The Employment Appeal Tribunal (EAT) has increased the bands of damages that can be awarded for injury to feelings in discrimination cases. While all anti-discrimination legislation provides for awards for injury to feelings – the Equal Pay Act excepted – the legislation does not provide guidance on how such awards should be calculated.
In 2002, guidance was provided by the Court of Appeal in the case of Vento v Chief Constable of West Yorkshire Police. Three bands were set for potential awards, and for some time afterwards tribunals and courts stuck to these Vento bands when making awards for injury to feelings.
However, differences of approach then emerged. Case law requires that tribunals take account of the value of the sum in every-day life when making an award, and generally tribunals make such awards as they think just and equitable. It is not then surprising that some tribunals increased the upper limits of the Vento Bands to take account of inflation. Other tribunals declined to do so until higher courts made a ruling. Only the courts could increase the upper limits because the Vento Bands were a case law development – not set by statute or regulation.
Now the EAT has increased the Vento Bands, tribunals will once again approach awards for injury to feelings with consistency.
So, how much can a successful claimant expect to get by way of an award for injury to feelings? The award is compensatory, not punitive, and is not dependent on financial loss. The claimant must show how much his/her feelings have been injured. Account is taken of the claimant’s vulnerability, personal characteristics, any connected medical condition, effect on him/her, the nature of the job, and how the respondent dealt with any grievance.
In 2008, across all discrimination strands, the average injury to feelings award was £6,612, 58% of awards fell into the low Vento band, and 36% in the middle.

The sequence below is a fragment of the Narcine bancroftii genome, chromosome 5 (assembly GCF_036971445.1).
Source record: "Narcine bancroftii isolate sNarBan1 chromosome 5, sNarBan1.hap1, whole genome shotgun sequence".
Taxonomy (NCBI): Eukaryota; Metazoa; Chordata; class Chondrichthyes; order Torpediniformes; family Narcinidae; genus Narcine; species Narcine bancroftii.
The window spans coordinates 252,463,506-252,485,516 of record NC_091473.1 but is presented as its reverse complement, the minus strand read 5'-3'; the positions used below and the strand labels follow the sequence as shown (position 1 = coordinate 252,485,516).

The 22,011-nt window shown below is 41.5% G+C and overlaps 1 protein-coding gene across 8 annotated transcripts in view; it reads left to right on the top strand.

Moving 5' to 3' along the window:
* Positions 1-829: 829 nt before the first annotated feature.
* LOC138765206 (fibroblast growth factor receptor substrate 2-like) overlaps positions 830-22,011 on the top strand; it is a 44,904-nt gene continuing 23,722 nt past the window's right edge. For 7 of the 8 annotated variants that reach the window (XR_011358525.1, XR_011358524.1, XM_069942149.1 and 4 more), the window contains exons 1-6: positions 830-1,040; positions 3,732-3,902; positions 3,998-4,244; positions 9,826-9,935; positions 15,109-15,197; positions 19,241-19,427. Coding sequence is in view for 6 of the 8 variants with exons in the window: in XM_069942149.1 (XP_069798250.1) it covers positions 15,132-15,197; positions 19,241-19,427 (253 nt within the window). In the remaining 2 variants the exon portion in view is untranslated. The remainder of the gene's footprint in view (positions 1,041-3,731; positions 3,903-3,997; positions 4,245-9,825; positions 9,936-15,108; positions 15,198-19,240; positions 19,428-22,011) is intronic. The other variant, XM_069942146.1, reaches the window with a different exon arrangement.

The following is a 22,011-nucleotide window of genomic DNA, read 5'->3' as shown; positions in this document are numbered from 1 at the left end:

Some £4,500 was awarded to a solicitor refused part-time working for childcare reasons – tribunals take account of awards for personal injury, and her hurt was compared to a minor leg/arm injury. A Polish man walked for an hour to a job interview but was refused work because he might return to Poland. He was awarded £1,000 as his feelings were not judged to be severely injured because he later applied for another job with the same employer.
So how can employers avoid cases arising, and best handle allegations of discrimination to avoid cases escalating?
A robustly implemented policy sets standards and warns employees that discriminatory behaviour won’t be tolerated. Training raises awareness, develops skills and promotes understanding that diversity issues have a wide-ranging impact in the business including handling performance, discipline and sickness and in social interactions.
A procedure gives a route by which complaints can be raised. Investigate allegations of discrimination promptly and thoroughly. If it’s possible to restore working relationships, then cases are contained, and the risk of claims minimised.
injury to feelings awards
Band Case type Vento New
Lower Less serious – £500 to £6,000
involving isolated £5,000
or one-off events
Middle Serious – £5,000 to £18,000
not meriting an £15,000
award in higher
Upper Most serious – £15,000 to £30,000
where there has £25,000
been a lengthy